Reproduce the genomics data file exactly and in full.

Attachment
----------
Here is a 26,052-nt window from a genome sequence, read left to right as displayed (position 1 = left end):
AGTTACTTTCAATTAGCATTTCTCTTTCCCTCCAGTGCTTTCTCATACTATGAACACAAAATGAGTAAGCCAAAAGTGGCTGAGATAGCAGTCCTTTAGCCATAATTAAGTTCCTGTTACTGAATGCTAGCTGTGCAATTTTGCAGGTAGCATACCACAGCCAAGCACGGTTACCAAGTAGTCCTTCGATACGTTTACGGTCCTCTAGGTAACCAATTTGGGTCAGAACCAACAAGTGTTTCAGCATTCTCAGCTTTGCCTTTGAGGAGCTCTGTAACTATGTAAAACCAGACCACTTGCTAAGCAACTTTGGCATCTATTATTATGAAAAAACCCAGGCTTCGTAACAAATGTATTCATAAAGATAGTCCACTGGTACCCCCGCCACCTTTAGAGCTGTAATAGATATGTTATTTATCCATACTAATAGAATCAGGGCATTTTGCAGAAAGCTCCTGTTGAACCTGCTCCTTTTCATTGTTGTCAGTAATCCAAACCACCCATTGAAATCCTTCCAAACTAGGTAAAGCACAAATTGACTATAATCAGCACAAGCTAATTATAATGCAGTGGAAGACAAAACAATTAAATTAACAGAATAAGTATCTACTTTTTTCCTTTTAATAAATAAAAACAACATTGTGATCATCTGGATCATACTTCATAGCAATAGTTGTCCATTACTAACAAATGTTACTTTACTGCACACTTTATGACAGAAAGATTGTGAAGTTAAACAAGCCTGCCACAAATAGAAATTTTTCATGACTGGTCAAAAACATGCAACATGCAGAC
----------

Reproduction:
Here is a 26,052-nt window from a genome sequence, read left to right as displayed (position 1 = left end):
AGTTACTTTCAATTAGCATTTCTCTTTCCCTCCAGTGCTTTCTCATACTATGAACACAAAATGAGTAAGCCAAAAGTGGCTGAGATAGCAGTCCTTTAGCCATAATTAAGTTCCTGTTACTGAATGCTAGCTGTGCAATTTTGCAGGTAGCATACCACAGCCAAGCACGGTTACCAAGTAGTCCTTCGATACGTTTACGGTCCTCTAGGTAACCAATTTGGGTCAGAACCAACAAGTGTTTCAGCATTCTCAGCTTTGCCTTTGAGGAGCTCTGTAACTATGTAAAACCAGACCACTTGCTAAGCAACTTTGGCATCTATTATTATGAAAAAACCCAGGCTTCGTAACAAATGTATTCATAAAGATAGTCCACTGGTACCCCCGCCACCTTTAGAGCTGTAATAGATATGTTATTTATCCATACTAATAGAATCAGGGCATTTTGCAGAAAGCTCCTGTTGAACCTGCTCCTTTTCATTGTTGTCAGTAATCCAAACCACCCATTGAAATCCTTCCAAACTAGGTAAAGCACAAATTGACTATAATCAGCACAAGCTAATTATAATGCAGTGGAAGACAAAACAATTAAATTAACAGAATAAGTATCTACTTTTTTCCTTTTAATAAATAAAAACAACATTGTGATCATCTGGATCATACTTCATAGCAATAGTTGTCCATTACTAACAAATGTTACTTTACTGCACACTTTATGACAGAAAGATTGTGAAGTTAAACAAGCCTGCCACAAATAGAAATTTTTCATGACTGGTCAAAAACATGCAACATGCAGAC